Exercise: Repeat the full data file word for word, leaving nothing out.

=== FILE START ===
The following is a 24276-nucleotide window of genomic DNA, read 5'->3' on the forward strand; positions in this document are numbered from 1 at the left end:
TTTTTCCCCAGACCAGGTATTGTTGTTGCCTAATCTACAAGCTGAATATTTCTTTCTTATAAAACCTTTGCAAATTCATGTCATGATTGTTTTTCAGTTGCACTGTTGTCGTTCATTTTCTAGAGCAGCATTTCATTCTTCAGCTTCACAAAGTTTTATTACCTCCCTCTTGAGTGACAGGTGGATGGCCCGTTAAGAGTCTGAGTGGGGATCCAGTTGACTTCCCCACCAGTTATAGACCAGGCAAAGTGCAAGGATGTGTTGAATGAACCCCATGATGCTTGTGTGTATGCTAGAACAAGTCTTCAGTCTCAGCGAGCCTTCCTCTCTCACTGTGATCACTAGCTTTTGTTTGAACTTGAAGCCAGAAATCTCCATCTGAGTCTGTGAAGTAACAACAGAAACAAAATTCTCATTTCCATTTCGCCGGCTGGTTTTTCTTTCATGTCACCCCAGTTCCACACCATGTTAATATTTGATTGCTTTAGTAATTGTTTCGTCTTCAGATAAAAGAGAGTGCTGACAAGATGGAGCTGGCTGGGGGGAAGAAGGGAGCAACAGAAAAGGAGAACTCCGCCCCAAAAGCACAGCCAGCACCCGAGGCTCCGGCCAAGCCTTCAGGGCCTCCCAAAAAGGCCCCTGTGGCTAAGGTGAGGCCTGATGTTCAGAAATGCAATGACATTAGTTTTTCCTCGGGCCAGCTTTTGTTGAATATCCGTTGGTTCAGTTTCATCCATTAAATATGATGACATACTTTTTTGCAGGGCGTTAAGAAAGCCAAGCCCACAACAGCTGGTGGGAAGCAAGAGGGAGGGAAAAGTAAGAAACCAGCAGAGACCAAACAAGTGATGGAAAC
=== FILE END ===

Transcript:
The following is a 24276-nucleotide window of genomic DNA, read 5'->3' on the forward strand; positions in this document are numbered from 1 at the left end:
TTTTTCCCCAGACCAGGTATTGTTGTTGCCTAATCTACAAGCTGAATATTTCTTTCTTATAAAACCTTTGCAAATTCATGTCATGATTGTTTTTCAGTTGCACTGTTGTCGTTCATTTTCTAGAGCAGCATTTCATTCTTCAGCTTCACAAAGTTTTATTACCTCCCTCTTGAGTGACAGGTGGATGGCCCGTTAAGAGTCTGAGTGGGGATCCAGTTGACTTCCCCACCAGTTATAGACCAGGCAAAGTGCAAGGATGTGTTGAATGAACCCCATGATGCTTGTGTGTATGCTAGAACAAGTCTTCAGTCTCAGCGAGCCTTCCTCTCTCACTGTGATCACTAGCTTTTGTTTGAACTTGAAGCCAGAAATCTCCATCTGAGTCTGTGAAGTAACAACAGAAACAAAATTCTCATTTCCATTTCGCCGGCTGGTTTTTCTTTCATGTCACCCCAGTTCCACACCATGTTAATATTTGATTGCTTTAGTAATTGTTTCGTCTTCAGATAAAAGAGAGTGCTGACAAGATGGAGCTGGCTGGGGGGAAGAAGGGAGCAACAGAAAAGGAGAACTCCGCCCCAAAAGCACAGCCAGCACCCGAGGCTCCGGCCAAGCCTTCAGGGCCTCCCAAAAAGGCCCCTGTGGCTAAGGTGAGGCCTGATGTTCAGAAATGCAATGACATTAGTTTTTCCTCGGGCCAGCTTTTGTTGAATATCCGTTGGTTCAGTTTCATCCATTAAATATGATGACATACTTTTTTGCAGGGCGTTAAGAAAGCCAAGCCCACAACAGCTGGTGGGAAGCAAGAGGGAGGGAAAAGTAAGAAACCAGCAGAGACCAAACAAGTGATGGAAAC